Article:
Going Global on a Shoestring – The Final
What made Dataco so incredibly successful? How could we launch a complete LAN/WAN product line and achieve global coverage in less than two years and reach a position to sell the entire company in just four years?
The first two parts of this story can be read here:
Going Global on a Shoestring – The Start
Going Global on a Shoestring – Retrospection
Things were going well in the Danish market, so we brought in a new sales manager to take responsibility for all the sales activities domestically. This released me to start penetrating global markets.
Where should we go first?
I looked in the SAS timetable and saw that it was fastest and cheapest to fly to Oslo and Stockholm, so that’s where we went next. I think we also took Finland at the same time.
There was no Internet in those days!!!!
There was no email in those days!!!!
You couldn’t look up the players in a country by searching on Google and LinkedIn.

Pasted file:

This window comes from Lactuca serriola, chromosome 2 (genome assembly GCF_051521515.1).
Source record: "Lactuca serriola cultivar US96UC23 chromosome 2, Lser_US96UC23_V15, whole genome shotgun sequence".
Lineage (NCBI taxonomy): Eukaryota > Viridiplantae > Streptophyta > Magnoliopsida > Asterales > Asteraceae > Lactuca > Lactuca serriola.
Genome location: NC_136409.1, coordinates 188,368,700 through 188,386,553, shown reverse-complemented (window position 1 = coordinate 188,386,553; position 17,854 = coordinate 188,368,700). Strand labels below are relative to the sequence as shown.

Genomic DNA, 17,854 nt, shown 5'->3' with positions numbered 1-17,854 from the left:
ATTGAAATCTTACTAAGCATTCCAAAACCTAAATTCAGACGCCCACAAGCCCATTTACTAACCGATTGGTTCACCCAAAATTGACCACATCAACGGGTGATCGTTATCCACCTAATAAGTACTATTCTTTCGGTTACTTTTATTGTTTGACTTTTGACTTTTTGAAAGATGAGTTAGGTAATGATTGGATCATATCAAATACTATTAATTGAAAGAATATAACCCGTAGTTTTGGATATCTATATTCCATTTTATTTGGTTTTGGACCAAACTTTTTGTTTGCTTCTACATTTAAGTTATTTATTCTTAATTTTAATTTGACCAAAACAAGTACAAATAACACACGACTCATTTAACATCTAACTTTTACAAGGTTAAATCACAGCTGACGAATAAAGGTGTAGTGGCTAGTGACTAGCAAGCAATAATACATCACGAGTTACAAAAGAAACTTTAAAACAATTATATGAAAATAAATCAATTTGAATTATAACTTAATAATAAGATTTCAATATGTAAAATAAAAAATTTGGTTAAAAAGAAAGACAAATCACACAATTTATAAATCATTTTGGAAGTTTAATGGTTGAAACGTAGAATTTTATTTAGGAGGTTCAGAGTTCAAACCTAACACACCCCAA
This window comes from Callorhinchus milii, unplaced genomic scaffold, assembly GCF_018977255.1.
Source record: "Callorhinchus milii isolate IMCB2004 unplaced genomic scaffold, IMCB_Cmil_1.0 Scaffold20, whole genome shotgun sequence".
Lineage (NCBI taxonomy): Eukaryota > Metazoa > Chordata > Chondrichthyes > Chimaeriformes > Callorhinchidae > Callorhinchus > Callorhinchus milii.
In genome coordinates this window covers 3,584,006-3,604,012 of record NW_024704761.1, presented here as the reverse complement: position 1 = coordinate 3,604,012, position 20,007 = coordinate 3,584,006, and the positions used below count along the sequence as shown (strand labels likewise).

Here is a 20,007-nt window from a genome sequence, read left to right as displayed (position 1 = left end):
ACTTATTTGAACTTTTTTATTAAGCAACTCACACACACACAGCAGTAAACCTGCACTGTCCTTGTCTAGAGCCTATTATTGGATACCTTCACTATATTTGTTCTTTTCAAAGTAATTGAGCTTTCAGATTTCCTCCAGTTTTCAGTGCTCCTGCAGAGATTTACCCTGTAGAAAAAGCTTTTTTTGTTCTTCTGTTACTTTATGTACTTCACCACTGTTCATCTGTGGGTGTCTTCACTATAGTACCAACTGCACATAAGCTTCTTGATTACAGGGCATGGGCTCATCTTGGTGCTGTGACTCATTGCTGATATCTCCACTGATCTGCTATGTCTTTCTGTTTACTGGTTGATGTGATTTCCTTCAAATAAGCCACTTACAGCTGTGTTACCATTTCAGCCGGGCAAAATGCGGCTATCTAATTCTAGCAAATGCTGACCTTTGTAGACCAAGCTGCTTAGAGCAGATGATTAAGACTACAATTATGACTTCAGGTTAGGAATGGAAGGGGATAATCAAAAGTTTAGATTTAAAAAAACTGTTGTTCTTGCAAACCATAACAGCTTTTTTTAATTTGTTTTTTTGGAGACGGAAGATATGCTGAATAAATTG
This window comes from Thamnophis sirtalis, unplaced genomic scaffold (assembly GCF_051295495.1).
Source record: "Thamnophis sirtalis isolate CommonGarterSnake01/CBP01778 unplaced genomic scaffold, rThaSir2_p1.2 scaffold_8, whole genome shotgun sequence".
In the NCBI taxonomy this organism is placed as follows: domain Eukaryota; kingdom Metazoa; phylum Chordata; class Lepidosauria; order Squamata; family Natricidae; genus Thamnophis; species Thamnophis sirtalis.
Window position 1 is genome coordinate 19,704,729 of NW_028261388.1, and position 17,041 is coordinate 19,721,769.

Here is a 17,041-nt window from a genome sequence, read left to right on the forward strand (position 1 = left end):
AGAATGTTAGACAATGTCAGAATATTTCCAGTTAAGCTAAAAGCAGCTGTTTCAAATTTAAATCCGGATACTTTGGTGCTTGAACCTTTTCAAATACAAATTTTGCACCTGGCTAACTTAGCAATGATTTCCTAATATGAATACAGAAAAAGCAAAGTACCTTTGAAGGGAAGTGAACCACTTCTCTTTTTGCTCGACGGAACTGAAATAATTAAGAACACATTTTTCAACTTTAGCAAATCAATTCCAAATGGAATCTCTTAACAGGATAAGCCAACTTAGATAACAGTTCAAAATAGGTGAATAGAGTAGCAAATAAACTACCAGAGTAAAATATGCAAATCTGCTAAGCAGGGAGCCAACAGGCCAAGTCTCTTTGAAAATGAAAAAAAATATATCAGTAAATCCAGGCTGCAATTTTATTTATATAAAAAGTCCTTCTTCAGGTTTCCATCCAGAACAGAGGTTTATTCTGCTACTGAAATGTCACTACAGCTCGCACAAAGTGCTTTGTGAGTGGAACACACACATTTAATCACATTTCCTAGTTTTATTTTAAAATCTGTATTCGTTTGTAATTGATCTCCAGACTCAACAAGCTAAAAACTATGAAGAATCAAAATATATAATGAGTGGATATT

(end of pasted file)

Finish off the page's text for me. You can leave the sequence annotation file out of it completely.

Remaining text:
We went to the local IT exhibitions and we got in contact with the local trade organizations to get the lists of their members. Then we called them and made appointments.
First we took the Nordic countries, then the Benelux, then the UK, then Germany (difficult!!!) and then Southern Europe (not so difficult).
The business proposition
I am not an engineer. I didn’t know anything about how the stuff worked, but I knew what the stuff did. I was intimately familiar with the ideal customer profile, the benefits for our customers and the RoI our systems could deliver. I was intimately familiar with how the resellers could build a business based on our products.
I did carry a big suitcase with product samples that were passed around as we discussed the business potential. It was a gimmick. What can you read out of looking at boxes and printed circuits that will be stored away in a closet anyway? Well, in those days we still believed in the future of the thick yellow cable. We believed that our boxes would be placed into the office environment. As Danes we had paid attention to design. Our products were pretty where our competitors’ products were ugly. People just loved to look at our products and have them in their hands, and it made us look more real than had we relied on our overhead foils only.